# Tag Info

8

There are two parts to this question: 1) Is OIS a good risk-free proxy? and 2) Why is OIS used to discount cash flows of derivatives. First, overnight indexed swaps, in the US, are indexed to the Fed funds effective rate, which in turn tracks the Fed funds target rate. The Fed Fund target rate is directly set by the Federal Reserve, while the Fed Funds ...

8

$\mathbb{P}$ is the true probability measure. Measure $\mathbb{Q}$ is a measure of convenience that allows risk neutral pricing. Stochastic discount factor $M$ takes you between the two. If you care about prices you can either: (1) work under $\mathbb{Q}$ or (2) work under $\mathbb{P}$ with a stochastic discount factor $M$. There's an isomorphic ...

7

$$\frac{1}{(1+r_{02})^2} = E\left(\frac{1}{1+r_{12}}\right)\frac{1}{1+r_{01}}$$ Indeed, in the pricing measure, the distribution of $r_{12}$ has to be such that this relation holds. If you look at drift derivations for the LIBOR market model, a lot of work goes into making this sort of equation hold.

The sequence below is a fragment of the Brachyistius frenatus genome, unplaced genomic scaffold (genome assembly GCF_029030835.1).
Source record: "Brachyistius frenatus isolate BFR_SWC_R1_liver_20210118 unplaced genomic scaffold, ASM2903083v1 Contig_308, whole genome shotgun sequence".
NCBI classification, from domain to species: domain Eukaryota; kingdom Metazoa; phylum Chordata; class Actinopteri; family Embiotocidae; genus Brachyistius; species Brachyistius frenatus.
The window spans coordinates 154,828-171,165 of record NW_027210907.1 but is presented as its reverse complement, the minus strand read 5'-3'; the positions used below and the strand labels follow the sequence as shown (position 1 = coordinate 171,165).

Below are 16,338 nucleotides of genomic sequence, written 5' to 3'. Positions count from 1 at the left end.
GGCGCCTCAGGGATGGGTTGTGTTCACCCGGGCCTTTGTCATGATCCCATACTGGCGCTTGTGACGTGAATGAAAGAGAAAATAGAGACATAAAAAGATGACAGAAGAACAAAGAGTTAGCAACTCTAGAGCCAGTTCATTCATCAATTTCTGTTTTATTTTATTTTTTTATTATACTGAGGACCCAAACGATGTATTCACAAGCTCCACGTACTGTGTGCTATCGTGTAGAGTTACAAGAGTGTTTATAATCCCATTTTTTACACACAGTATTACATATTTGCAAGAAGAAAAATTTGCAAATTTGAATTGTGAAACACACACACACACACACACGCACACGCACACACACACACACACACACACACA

7

Chapter 1: Goldilocks is ousted by the bears Once upon a time, the banks used a fixing called LIBOR as a measure of the risk-free interest rate. Then the big hairy crisis came along and ate all our assumptions, leaving just the bones of the fixing (upon which everything else still fixes) and the mantle of risk-free rate proxy was passed on to a family of ...

6

Better yet, don't use LIBOR for discounting at all. Since LIBOR involves credit spread over the risk free rate, using LIBOR for discounting would adjust the deal's market value to reflect some amount of credit risk. Hull and White argue it's not generally the best idea, since it would mean double-counting, as one also normally computes the CVA to handle ...

6